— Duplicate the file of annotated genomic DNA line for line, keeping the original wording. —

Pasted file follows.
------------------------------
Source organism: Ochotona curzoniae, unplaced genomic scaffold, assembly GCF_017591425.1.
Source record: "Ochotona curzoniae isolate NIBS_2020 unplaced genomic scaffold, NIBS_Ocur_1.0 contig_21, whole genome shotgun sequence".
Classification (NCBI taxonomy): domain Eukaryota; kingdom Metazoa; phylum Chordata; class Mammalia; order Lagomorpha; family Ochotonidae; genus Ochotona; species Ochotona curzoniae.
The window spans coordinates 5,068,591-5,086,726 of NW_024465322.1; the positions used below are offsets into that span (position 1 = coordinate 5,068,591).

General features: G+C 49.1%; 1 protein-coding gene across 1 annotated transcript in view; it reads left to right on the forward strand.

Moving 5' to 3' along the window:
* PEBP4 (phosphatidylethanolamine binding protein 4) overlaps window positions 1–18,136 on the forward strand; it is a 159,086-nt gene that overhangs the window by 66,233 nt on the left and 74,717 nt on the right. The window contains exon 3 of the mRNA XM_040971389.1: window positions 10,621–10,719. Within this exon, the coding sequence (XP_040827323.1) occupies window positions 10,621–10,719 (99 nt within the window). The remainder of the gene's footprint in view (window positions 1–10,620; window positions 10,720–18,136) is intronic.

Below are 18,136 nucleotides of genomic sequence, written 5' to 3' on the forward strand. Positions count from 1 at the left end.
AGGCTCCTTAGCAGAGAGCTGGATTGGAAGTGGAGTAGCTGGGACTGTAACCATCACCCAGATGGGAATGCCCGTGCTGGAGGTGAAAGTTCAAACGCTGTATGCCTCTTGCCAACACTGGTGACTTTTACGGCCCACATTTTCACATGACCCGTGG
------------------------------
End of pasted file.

Source organism: Ochotona curzoniae, unplaced genomic scaffold, assembly GCF_017591425.1.
Source record: "Ochotona curzoniae isolate NIBS_2020 unplaced genomic scaffold, NIBS_Ocur_1.0 contig_21, whole genome shotgun sequence".
Classification (NCBI taxonomy): domain Eukaryota; kingdom Metazoa; phylum Chordata; class Mammalia; order Lagomorpha; family Ochotonidae; genus Ochotona; species Ochotona curzoniae.
The window spans coordinates 5,068,591-5,086,726 of NW_024465322.1; the positions used below are offsets into that span (position 1 = coordinate 5,068,591).

General features: G+C 49.1%; 1 protein-coding gene across 1 annotated transcript in view; it reads left to right on the forward strand.

Moving 5' to 3' along the window:
* PEBP4 (phosphatidylethanolamine binding protein 4) overlaps window positions 1–18,136 on the forward strand; it is a 159,086-nt gene that overhangs the window by 66,233 nt on the left and 74,717 nt on the right. The window contains exon 3 of the mRNA XM_040971389.1: window positions 10,621–10,719. Within this exon, the coding sequence (XP_040827323.1) occupies window positions 10,621–10,719 (99 nt within the window). The remainder of the gene's footprint in view (window positions 1–10,620; window positions 10,720–18,136) is intronic.

Below are 18,136 nucleotides of genomic sequence, written 5' to 3' on the forward strand. Positions count from 1 at the left end.
AGGCTCCTTAGCAGAGAGCTGGATTGGAAGTGGAGTAGCTGGGACTGTAACCATCACCCAGATGGGAATGCCCGTGCTGGAGGTGAAAGTTCAAACGCTGTATGCCTCTTGCCAACACTGGTGACTTTTACGGCCCACATTTTCACATGACCCGTGG